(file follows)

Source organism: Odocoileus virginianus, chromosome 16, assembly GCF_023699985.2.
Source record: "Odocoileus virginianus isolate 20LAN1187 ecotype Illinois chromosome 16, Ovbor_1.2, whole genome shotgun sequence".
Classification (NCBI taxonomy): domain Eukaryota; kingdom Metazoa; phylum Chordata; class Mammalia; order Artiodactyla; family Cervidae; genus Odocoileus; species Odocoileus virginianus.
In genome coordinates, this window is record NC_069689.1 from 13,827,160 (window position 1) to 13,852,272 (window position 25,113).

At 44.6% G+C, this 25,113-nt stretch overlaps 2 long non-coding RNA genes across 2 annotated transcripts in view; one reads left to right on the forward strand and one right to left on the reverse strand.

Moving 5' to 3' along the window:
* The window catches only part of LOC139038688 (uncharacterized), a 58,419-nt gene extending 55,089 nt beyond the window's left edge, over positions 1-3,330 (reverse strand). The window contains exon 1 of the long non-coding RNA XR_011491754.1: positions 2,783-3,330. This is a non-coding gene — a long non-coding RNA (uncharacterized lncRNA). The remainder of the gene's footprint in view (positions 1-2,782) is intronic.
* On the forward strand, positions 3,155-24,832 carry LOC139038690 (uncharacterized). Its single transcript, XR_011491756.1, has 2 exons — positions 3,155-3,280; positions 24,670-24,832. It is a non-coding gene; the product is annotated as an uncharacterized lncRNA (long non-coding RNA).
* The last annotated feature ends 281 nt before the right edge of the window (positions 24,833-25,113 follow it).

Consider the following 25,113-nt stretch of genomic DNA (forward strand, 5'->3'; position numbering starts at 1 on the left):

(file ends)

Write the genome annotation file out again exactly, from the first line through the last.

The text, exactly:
Source organism: Odocoileus virginianus, chromosome 16, assembly GCF_023699985.2.
Source record: "Odocoileus virginianus isolate 20LAN1187 ecotype Illinois chromosome 16, Ovbor_1.2, whole genome shotgun sequence".
Classification (NCBI taxonomy): domain Eukaryota; kingdom Metazoa; phylum Chordata; class Mammalia; order Artiodactyla; family Cervidae; genus Odocoileus; species Odocoileus virginianus.
In genome coordinates, this window is record NC_069689.1 from 13,827,160 (window position 1) to 13,852,272 (window position 25,113).

At 44.6% G+C, this 25,113-nt stretch overlaps 2 long non-coding RNA genes across 2 annotated transcripts in view; one reads left to right on the forward strand and one right to left on the reverse strand.

Moving 5' to 3' along the window:
* The window catches only part of LOC139038688 (uncharacterized), a 58,419-nt gene extending 55,089 nt beyond the window's left edge, over positions 1-3,330 (reverse strand). The window contains exon 1 of the long non-coding RNA XR_011491754.1: positions 2,783-3,330. This is a non-coding gene — a long non-coding RNA (uncharacterized lncRNA). The remainder of the gene's footprint in view (positions 1-2,782) is intronic.
* On the forward strand, positions 3,155-24,832 carry LOC139038690 (uncharacterized). Its single transcript, XR_011491756.1, has 2 exons — positions 3,155-3,280; positions 24,670-24,832. It is a non-coding gene; the product is annotated as an uncharacterized lncRNA (long non-coding RNA).
* The last annotated feature ends 281 nt before the right edge of the window (positions 24,833-25,113 follow it).

Consider the following 25,113-nt stretch of genomic DNA (forward strand, 5'->3'; position numbering starts at 1 on the left):